Orson Welles once described Arthur Conan Doyle’s master detective as one of a select group of mythic figures existing now and forever on the edge of the world, a character who “has never lived but who will never die.” Doyle’s collected writings chronicling the adventures of Sherlock Holmes—4 novels and 56 stories referred to as “the holy canon” by Holmes’s enthusiasts—constitutes one of the most enduring bodies of work in popular literature. Holmes pursuit of the “scarlet thread of murder running through the colourless skein of life” has made him immortal, and one of the finest things one could say about Young Sherlock Holmes is that it endeavors to honor that legend.
There is something about Holmes’s elegant, haunting, and whisperingly melancholic distance, his analytical remove from the world, that inspires a desire for glimpses of the baroque corridors of labyrinthine interiors. Holmes’s heart was never much within the purview of Doyle’s pen; one comes to think that the author considered his creation as possessing little of those kinds of complexities. It was Watson’s function to interject a certain element of romance into what the detective considered intellectual exercises, and thereby provide the reader with those delicate observations of the “higher functionings” of the human heart; Holmes saw only an endless series of interconnected Rube Goldberg devices, a collision of metaphoric gears and flywheels that inevitably lead to crime.
Whatever Doyle’s intentions, it is a testament to the image of his detective that what may have been meant as little more than the portrait of a particularly interesting machine, has become far more in the minds of readers. As a work of fictional imagination, Holmes is simply fascinating, and Young Sherlock Holmes attempts to unlock the source of that fascination. The film re-imagines the first encounter between Holmes and Watson from within the dusty honeycombs of a boarding school buried deep within the folds of Victorian London. What one finds there are fascinatingly incomplete portraits; Watson is pictured as an uncertain, clumsy and yet still dogged companion while Holmes’s encyclopedic mind and relentless determination remain unbalanced by youthful passions, particularly love.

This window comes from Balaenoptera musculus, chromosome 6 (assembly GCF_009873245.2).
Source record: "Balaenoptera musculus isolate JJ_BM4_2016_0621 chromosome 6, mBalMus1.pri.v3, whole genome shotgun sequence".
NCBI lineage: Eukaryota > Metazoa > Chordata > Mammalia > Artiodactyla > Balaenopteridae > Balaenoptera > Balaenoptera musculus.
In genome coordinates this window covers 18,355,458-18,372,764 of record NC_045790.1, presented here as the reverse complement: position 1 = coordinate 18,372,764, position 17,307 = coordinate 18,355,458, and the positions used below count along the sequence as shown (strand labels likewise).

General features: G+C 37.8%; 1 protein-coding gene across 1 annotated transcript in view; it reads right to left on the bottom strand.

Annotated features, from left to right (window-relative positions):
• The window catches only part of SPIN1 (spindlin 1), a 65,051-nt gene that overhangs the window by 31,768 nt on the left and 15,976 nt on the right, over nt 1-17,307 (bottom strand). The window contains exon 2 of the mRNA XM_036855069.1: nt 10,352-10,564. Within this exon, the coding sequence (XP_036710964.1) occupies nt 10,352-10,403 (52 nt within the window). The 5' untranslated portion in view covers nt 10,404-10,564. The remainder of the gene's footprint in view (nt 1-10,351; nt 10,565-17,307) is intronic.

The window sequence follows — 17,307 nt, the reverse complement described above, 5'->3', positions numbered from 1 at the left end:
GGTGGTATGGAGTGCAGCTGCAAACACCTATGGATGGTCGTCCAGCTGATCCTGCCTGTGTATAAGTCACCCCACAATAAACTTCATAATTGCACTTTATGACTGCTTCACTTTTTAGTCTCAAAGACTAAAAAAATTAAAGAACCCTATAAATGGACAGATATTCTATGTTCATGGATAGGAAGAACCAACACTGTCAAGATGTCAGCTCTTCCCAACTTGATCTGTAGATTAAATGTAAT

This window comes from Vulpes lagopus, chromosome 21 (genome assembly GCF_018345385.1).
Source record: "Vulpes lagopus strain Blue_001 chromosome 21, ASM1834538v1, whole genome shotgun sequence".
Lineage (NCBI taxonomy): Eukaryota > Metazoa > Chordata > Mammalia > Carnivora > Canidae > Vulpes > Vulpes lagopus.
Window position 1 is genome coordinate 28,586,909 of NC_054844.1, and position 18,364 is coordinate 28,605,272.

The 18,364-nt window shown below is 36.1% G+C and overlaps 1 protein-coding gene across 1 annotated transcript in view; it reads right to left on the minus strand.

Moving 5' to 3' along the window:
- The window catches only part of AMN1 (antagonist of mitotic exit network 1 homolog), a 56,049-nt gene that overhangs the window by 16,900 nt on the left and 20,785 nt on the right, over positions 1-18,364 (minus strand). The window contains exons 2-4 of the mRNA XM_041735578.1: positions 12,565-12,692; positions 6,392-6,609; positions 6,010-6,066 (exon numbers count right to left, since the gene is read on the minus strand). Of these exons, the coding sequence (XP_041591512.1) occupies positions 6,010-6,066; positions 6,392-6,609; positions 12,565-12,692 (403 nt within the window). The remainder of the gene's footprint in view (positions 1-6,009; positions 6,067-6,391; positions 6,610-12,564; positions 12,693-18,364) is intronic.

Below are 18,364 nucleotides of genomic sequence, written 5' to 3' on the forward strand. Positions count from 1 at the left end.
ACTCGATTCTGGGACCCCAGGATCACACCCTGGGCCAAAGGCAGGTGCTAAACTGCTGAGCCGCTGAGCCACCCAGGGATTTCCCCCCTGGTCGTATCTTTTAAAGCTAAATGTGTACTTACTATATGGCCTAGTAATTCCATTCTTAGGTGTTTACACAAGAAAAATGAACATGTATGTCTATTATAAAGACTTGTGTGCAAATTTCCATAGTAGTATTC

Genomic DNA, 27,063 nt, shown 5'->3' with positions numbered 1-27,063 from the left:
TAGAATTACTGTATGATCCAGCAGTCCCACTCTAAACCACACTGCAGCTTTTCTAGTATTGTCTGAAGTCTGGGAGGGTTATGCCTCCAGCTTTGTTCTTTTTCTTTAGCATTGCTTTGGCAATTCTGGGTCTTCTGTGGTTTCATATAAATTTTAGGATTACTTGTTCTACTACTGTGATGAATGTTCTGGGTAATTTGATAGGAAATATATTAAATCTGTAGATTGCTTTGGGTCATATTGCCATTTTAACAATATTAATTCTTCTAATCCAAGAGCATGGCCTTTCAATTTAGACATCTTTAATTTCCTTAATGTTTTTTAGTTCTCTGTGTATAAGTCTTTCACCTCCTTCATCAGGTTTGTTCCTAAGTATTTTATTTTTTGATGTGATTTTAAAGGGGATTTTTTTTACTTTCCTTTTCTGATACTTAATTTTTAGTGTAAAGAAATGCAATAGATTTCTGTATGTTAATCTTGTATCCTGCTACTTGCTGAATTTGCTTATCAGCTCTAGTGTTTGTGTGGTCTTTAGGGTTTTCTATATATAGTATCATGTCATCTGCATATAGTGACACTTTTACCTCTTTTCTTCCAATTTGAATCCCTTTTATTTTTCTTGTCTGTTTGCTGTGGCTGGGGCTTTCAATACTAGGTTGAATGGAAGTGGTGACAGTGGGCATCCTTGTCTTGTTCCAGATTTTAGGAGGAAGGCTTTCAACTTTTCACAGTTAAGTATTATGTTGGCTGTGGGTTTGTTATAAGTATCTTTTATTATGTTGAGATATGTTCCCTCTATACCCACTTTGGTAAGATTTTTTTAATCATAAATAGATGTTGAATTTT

The image of Sherlock in love is an unusual one, and yet is handled with surprising restraint by screenwriter Chris Columbus and director Barry Levinson. The love story is one of adolescent dedication and first discovery. Both Nicholas Rowe as Holmes and Sophie War as Elizabeth are successful at presenting the purity of their character’s feelings for one another without ever seeming cloying or insincere. Rowe in particular makes for a quite effective young Holmes, conveying an ego driven gravity tempered by a certain boyish enthusiasm and yet presenting a figure made vulnerable by his depth of feeling. If Ward is a tad too ethereal, it is perhaps fitting considering her eventual enshrinement within Holmes’s memory as the one great love of his life.
Elizabeth is like some Edgar Allan Poe heroine, pure and radiant and destined to die. Nicholas Rowe is the aquiline embodiment of the traditional image of Holmes, and Alan Cox as Watson, based a bit too much on the kind of rounded bumbler who Nigel Bruce made popular as the foil to Basil Rathbone’s cinematic Sherlock, is still representative of the best of that character. The respect on the part of the filmmakers is indicated by the unusual bracketing of Young Sherlock Holmes with disclaimers designed to convince the viewer of the creators’ appreciation and affection for the source material. This doesn’t stop them, however, from borrowing a few pages from Indiana Jones and the Temple of Doom in this tale of ritual murders, secret cults, and fiendish criminal masterminds.